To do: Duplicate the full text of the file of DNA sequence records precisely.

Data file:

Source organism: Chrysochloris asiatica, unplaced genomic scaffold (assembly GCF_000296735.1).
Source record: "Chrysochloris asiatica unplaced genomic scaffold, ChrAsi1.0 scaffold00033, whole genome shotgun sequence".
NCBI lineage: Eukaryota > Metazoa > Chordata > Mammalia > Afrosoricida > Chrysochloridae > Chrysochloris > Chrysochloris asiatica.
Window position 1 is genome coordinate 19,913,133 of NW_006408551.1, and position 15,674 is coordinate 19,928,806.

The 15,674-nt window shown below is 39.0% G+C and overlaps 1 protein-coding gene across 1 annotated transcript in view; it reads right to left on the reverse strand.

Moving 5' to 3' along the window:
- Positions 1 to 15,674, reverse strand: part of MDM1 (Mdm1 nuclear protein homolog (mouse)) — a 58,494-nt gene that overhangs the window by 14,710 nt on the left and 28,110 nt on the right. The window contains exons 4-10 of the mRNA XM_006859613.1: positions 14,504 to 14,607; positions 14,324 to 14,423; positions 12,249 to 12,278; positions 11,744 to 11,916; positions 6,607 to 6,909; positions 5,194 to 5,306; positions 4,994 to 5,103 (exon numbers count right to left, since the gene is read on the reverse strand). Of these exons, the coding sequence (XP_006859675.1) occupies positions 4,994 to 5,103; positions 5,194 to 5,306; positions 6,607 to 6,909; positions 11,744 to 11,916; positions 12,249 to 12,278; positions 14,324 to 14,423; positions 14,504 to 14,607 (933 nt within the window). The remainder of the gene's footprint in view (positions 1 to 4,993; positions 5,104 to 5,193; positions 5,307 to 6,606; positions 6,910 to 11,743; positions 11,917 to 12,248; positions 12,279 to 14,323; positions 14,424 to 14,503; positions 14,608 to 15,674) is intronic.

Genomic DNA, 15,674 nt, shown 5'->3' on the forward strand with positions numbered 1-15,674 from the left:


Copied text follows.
Source organism: Chrysochloris asiatica, unplaced genomic scaffold (assembly GCF_000296735.1).
Source record: "Chrysochloris asiatica unplaced genomic scaffold, ChrAsi1.0 scaffold00033, whole genome shotgun sequence".
NCBI lineage: Eukaryota > Metazoa > Chordata > Mammalia > Afrosoricida > Chrysochloridae > Chrysochloris > Chrysochloris asiatica.
Window position 1 is genome coordinate 19,913,133 of NW_006408551.1, and position 15,674 is coordinate 19,928,806.

The 15,674-nt window shown below is 39.0% G+C and overlaps 1 protein-coding gene across 1 annotated transcript in view; it reads right to left on the reverse strand.

Moving 5' to 3' along the window:
- Positions 1 to 15,674, reverse strand: part of MDM1 (Mdm1 nuclear protein homolog (mouse)) — a 58,494-nt gene that overhangs the window by 14,710 nt on the left and 28,110 nt on the right. The window contains exons 4-10 of the mRNA XM_006859613.1: positions 14,504 to 14,607; positions 14,324 to 14,423; positions 12,249 to 12,278; positions 11,744 to 11,916; positions 6,607 to 6,909; positions 5,194 to 5,306; positions 4,994 to 5,103 (exon numbers count right to left, since the gene is read on the reverse strand). Of these exons, the coding sequence (XP_006859675.1) occupies positions 4,994 to 5,103; positions 5,194 to 5,306; positions 6,607 to 6,909; positions 11,744 to 11,916; positions 12,249 to 12,278; positions 14,324 to 14,423; positions 14,504 to 14,607 (933 nt within the window). The remainder of the gene's footprint in view (positions 1 to 4,993; positions 5,104 to 5,193; positions 5,307 to 6,606; positions 6,910 to 11,743; positions 11,917 to 12,248; positions 12,279 to 14,323; positions 14,424 to 14,503; positions 14,608 to 15,674) is intronic.

Genomic DNA, 15,674 nt, shown 5'->3' on the forward strand with positions numbered 1-15,674 from the left: